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Haynes Bluff is one of Mississippi's most important sites due to the extended period of mound building that took place here. Native American people first started building the mounds during the Coles Creek Period, beginning around AD 850, and they continued to use them and to add to them well into the 18th century. Glass trade beads found in the upper portions of the mounds are an indication of the trade relations between Native American and European people in the early historic period.

The Haynes Bluff site originally consisted of one large and three smaller platform mounds surrounding an open plaza, a typical layout for Coles Creek and Mississippi Period towns. Mounds A and C are still visible today, though Mound C has been significantly damaged by railroad construction. Mounds B and D were completely destroyed in 1967.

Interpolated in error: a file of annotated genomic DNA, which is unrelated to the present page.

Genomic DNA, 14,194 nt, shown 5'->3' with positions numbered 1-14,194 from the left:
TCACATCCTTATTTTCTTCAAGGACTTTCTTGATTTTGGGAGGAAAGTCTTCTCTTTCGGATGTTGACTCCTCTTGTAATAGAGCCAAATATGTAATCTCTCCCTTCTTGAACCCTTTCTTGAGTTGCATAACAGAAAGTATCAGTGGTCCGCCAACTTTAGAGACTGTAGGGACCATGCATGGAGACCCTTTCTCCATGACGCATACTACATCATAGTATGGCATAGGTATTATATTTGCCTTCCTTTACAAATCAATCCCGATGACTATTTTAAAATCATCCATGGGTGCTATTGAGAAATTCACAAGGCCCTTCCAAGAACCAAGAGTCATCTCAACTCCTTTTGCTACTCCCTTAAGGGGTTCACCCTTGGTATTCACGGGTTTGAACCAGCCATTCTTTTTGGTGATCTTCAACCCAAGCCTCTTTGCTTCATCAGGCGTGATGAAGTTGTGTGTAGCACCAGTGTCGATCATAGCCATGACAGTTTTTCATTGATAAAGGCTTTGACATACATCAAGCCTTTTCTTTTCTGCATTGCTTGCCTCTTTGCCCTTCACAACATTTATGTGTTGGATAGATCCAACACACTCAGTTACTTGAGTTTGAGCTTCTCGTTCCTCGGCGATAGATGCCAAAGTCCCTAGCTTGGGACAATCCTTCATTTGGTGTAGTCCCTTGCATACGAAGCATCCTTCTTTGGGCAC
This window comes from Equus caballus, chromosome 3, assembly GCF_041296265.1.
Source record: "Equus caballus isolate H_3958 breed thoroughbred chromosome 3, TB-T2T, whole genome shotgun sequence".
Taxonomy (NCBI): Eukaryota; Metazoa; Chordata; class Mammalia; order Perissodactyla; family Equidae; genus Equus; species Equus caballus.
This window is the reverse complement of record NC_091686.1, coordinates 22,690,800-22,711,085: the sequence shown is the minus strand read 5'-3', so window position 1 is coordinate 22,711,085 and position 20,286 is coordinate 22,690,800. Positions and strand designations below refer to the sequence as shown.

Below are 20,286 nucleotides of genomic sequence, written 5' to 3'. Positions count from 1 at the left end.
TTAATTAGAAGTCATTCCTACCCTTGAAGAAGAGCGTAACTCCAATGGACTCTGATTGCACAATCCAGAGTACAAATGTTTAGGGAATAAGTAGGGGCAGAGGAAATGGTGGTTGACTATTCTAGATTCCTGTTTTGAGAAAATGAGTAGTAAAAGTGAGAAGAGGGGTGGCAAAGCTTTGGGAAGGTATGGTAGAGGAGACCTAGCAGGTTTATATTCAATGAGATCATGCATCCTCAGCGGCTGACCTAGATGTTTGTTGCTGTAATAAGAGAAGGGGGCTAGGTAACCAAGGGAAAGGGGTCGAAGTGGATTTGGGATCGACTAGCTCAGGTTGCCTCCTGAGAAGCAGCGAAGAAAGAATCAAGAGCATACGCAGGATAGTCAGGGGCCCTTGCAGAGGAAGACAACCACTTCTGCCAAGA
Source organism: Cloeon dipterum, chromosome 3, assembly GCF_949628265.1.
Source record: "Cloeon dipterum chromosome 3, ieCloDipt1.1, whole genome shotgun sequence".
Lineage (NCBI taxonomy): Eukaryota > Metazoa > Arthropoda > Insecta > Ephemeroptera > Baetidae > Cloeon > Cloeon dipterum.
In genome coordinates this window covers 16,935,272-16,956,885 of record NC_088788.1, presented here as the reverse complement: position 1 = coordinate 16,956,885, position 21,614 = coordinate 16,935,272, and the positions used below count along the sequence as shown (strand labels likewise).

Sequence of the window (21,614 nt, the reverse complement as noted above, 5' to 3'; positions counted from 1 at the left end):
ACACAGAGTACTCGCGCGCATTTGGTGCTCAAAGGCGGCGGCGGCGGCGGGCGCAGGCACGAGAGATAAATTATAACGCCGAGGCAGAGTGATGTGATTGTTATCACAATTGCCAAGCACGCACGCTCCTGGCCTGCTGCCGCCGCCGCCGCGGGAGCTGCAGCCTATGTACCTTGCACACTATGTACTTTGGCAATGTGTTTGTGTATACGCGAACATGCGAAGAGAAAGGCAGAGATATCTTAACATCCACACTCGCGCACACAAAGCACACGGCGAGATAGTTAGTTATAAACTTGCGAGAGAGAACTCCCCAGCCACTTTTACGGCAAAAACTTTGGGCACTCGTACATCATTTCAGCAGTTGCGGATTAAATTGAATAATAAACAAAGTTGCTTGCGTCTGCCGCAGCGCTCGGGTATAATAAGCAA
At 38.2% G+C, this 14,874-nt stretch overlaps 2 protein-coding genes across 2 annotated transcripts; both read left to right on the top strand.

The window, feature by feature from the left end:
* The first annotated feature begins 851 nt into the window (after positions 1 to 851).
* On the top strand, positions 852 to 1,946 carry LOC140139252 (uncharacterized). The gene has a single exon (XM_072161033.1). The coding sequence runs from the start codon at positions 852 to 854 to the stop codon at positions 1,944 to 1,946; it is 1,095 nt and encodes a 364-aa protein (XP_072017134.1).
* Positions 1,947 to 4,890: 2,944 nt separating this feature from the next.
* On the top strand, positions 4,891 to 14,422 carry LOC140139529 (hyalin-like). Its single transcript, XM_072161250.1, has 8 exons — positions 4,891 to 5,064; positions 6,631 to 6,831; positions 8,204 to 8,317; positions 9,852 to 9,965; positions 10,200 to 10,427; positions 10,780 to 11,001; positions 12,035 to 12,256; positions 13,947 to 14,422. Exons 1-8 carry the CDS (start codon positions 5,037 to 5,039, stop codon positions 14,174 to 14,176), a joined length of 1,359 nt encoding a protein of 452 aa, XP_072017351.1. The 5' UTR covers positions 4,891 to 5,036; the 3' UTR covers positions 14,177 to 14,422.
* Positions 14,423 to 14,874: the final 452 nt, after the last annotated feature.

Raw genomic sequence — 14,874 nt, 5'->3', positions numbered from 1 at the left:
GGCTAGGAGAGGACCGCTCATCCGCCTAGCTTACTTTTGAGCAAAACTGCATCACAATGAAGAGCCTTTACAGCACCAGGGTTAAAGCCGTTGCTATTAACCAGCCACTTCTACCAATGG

Mound A, the largest at the site, was originally 30 feet tall and has a ramp extending towards the south. Professional archaeologists excavated a portion of the Mound A summit in 1974, locating historic period burials and associated grave goods of both Native American and European origin. Excavations in Mound C determined that the final episode of that mound was built during the early to mid 18th century, a very late date for mound construction in Mississippi.